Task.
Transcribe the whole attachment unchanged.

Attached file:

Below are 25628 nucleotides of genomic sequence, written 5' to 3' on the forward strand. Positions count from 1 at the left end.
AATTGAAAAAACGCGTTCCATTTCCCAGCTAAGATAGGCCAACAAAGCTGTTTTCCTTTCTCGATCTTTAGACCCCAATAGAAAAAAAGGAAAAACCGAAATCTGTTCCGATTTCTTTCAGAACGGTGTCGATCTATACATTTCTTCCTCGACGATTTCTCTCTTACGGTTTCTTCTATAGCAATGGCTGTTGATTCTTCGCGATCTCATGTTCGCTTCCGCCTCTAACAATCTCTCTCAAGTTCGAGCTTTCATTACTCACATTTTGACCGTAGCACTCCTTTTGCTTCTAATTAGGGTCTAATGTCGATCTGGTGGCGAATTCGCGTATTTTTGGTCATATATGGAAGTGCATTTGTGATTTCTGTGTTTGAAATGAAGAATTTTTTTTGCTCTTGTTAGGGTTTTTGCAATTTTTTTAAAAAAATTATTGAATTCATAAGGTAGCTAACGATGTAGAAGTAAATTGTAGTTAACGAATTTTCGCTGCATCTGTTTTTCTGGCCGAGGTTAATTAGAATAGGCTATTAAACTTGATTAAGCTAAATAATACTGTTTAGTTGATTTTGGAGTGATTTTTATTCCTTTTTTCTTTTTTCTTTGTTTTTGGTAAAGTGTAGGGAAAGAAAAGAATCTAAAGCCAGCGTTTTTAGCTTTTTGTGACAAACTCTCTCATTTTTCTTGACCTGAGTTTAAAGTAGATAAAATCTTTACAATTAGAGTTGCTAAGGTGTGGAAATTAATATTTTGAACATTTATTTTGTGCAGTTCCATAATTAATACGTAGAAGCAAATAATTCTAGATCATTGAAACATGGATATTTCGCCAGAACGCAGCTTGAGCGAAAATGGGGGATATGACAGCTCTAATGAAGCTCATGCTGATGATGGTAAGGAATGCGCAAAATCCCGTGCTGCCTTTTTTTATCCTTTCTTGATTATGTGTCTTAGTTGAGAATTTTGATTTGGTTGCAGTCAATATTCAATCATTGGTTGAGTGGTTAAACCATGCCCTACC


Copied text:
Below are 25628 nucleotides of genomic sequence, written 5' to 3' on the forward strand. Positions count from 1 at the left end.
AATTGAAAAAACGCGTTCCATTTCCCAGCTAAGATAGGCCAACAAAGCTGTTTTCCTTTCTCGATCTTTAGACCCCAATAGAAAAAAAGGAAAAACCGAAATCTGTTCCGATTTCTTTCAGAACGGTGTCGATCTATACATTTCTTCCTCGACGATTTCTCTCTTACGGTTTCTTCTATAGCAATGGCTGTTGATTCTTCGCGATCTCATGTTCGCTTCCGCCTCTAACAATCTCTCTCAAGTTCGAGCTTTCATTACTCACATTTTGACCGTAGCACTCCTTTTGCTTCTAATTAGGGTCTAATGTCGATCTGGTGGCGAATTCGCGTATTTTTGGTCATATATGGAAGTGCATTTGTGATTTCTGTGTTTGAAATGAAGAATTTTTTTTGCTCTTGTTAGGGTTTTTGCAATTTTTTTAAAAAAATTATTGAATTCATAAGGTAGCTAACGATGTAGAAGTAAATTGTAGTTAACGAATTTTCGCTGCATCTGTTTTTCTGGCCGAGGTTAATTAGAATAGGCTATTAAACTTGATTAAGCTAAATAATACTGTTTAGTTGATTTTGGAGTGATTTTTATTCCTTTTTTCTTTTTTCTTTGTTTTTGGTAAAGTGTAGGGAAAGAAAAGAATCTAAAGCCAGCGTTTTTAGCTTTTTGTGACAAACTCTCTCATTTTTCTTGACCTGAGTTTAAAGTAGATAAAATCTTTACAATTAGAGTTGCTAAGGTGTGGAAATTAATATTTTGAACATTTATTTTGTGCAGTTCCATAATTAATACGTAGAAGCAAATAATTCTAGATCATTGAAACATGGATATTTCGCCAGAACGCAGCTTGAGCGAAAATGGGGGATATGACAGCTCTAATGAAGCTCATGCTGATGATGGTAAGGAATGCGCAAAATCCCGTGCTGCCTTTTTTTATCCTTTCTTGATTATGTGTCTTAGTTGAGAATTTTGATTTGGTTGCAGTCAATATTCAATCATTGGTTGAGTGGTTAAACCATGCCCTACC